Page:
Whether a child receives treatment for behavioral health problems is critical to their mental, physical and emotional well-being. But recent findings published in the journal JAMA Network Open reveal that more than half of high-risk kids aren’t receiving the behavioral health services they need, HealthDay reports.

For the study, researchers assessed results from three national surveys about children’s exposure to violence completed in 2008, 2011 and 2014. Overall, nearly 12,000 kids ages 10 to 17 and caregivers of children ages 2 to 9 were observed.

The inquiry showed that 57% of children ages 2 to 9 with a high incidence of adverse childhood experiences weren’t linked to any clinical behavioral health services. In addition, 53% of children in this age group exhibited excessive symptoms of distress, and 41% showed high levels of both indicators.

Among youngsters ages 10 to 17, 63% of those who experienced adverse childhood experiences, 52% of those with high distress symptoms and 62% of those who scored high on both indicators were not connected to mental health services.

In addition, scientists found that young Black children and older Latino youth had a significantly lower likelihood of contact with a behavioral health professional compared with white children—even if they faced a greater number of adverse childhood experiences or both excessive amounts of adverse childhood experiences and distressful symptoms. (Overall, Black kids were the least likely of any racial group to receive services.)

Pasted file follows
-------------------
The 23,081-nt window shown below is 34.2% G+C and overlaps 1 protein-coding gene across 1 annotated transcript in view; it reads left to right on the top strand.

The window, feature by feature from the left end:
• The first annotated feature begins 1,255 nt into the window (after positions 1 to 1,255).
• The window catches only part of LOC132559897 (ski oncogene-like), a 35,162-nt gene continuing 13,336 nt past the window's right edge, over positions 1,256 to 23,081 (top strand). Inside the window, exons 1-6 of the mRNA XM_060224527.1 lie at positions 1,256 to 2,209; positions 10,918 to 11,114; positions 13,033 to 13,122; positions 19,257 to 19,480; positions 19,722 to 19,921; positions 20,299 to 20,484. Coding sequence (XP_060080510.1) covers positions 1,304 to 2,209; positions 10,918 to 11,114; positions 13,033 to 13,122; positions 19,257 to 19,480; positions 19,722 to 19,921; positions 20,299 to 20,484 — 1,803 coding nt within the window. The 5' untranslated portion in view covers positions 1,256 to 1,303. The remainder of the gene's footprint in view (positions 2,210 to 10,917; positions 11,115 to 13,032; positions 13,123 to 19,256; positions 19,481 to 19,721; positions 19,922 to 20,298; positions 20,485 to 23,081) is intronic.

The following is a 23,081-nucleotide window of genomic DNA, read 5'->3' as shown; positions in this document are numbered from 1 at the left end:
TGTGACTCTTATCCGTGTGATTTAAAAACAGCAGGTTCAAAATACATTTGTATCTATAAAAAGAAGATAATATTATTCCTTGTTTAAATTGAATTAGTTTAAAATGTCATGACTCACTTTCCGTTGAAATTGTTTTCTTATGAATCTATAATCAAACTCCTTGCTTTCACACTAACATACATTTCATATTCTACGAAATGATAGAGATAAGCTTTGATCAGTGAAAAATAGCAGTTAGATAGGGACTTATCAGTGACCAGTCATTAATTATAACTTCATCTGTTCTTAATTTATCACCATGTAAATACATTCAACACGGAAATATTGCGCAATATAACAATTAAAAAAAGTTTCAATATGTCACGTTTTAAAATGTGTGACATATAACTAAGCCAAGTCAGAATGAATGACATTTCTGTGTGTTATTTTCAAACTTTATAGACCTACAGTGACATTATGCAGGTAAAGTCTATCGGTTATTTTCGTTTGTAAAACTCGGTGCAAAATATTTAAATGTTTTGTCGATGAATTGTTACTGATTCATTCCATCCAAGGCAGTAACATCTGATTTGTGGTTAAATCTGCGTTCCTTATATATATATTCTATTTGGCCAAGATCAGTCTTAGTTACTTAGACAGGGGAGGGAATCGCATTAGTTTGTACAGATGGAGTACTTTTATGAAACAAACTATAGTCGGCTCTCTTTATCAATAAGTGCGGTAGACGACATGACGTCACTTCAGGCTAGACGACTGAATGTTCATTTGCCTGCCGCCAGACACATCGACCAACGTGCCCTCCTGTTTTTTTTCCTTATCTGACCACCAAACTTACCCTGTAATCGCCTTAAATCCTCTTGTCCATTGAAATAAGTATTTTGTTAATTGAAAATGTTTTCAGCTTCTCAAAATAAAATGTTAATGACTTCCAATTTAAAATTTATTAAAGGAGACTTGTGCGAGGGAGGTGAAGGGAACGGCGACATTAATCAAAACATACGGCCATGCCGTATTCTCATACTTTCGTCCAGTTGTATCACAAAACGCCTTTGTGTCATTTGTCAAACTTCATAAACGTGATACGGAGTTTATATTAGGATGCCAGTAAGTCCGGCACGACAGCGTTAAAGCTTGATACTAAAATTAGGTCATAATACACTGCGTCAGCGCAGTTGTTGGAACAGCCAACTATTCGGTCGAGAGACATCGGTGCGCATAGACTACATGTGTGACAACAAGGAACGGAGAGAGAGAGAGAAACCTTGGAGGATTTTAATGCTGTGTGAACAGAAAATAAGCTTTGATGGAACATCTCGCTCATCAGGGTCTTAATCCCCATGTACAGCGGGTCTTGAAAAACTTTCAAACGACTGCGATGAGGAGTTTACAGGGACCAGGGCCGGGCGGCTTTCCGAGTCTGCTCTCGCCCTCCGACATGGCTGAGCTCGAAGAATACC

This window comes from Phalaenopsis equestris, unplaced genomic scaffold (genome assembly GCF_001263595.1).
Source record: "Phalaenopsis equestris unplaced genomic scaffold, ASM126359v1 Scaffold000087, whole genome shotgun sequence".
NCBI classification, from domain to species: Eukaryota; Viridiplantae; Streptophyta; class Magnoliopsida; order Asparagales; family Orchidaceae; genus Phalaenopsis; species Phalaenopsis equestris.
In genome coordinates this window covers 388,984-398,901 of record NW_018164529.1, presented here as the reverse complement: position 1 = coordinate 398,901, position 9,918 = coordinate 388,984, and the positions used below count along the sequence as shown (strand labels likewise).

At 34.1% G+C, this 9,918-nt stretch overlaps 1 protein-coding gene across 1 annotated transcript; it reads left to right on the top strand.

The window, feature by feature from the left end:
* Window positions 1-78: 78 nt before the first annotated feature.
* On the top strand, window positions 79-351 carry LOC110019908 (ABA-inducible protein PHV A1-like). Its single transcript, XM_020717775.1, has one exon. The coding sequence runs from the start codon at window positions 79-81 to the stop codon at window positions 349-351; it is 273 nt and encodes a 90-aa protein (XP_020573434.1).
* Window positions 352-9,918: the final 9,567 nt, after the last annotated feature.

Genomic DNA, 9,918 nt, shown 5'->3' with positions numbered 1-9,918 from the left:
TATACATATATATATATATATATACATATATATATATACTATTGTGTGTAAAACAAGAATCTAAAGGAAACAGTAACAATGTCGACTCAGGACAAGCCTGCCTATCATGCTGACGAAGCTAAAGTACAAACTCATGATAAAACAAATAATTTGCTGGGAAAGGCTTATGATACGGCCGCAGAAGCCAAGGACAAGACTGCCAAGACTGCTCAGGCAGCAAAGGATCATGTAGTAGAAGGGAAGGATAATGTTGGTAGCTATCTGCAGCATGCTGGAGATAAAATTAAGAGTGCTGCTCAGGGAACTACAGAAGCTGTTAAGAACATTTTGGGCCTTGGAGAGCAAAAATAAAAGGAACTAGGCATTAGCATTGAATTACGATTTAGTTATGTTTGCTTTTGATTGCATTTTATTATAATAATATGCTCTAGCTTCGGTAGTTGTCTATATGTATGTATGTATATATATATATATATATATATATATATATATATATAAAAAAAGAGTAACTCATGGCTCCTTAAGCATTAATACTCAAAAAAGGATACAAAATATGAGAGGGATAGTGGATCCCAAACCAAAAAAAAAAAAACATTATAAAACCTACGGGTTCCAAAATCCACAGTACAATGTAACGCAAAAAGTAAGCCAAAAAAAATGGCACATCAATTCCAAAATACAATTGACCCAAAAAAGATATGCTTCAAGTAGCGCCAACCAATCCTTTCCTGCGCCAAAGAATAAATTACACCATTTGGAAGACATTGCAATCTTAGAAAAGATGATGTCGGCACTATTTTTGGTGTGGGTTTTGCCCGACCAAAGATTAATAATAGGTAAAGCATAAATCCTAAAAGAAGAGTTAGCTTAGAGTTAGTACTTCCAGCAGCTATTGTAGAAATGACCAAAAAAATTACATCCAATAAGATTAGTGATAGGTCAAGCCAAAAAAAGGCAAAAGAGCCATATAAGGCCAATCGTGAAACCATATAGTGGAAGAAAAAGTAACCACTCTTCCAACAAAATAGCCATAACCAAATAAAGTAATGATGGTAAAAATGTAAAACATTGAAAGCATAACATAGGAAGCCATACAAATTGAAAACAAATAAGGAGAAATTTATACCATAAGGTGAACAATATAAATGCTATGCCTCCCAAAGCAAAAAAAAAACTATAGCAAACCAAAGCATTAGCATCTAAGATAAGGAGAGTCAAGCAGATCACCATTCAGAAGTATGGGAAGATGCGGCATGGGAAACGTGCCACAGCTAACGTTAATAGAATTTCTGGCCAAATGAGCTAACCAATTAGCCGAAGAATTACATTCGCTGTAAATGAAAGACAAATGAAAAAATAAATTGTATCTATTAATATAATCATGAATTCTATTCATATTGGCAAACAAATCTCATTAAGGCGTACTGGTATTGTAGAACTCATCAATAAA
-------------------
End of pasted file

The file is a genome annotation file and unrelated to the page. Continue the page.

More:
“We need to train more people to provide these kinds of services,” said David Finkelhor, PhD, director of the University of New Hampshire’s Crimes Against Children Research Center and one of the study’s authors. “We need to provide them in more convenient locations, like schools, and in conjunction with medical practices. We need to package them to make them a little bit less stigmatizing.”

Finkelhor also suggested that mental health providers be trained in the use of the newest, most effective evidence-based services available to youngsters.

In addition, he advised employing the arts and exercise to help young people deal with depression, anxiety and trauma.

For related coverage, read “Treatment of Children’s Mental Health Issues Is Widely Inconsistent.”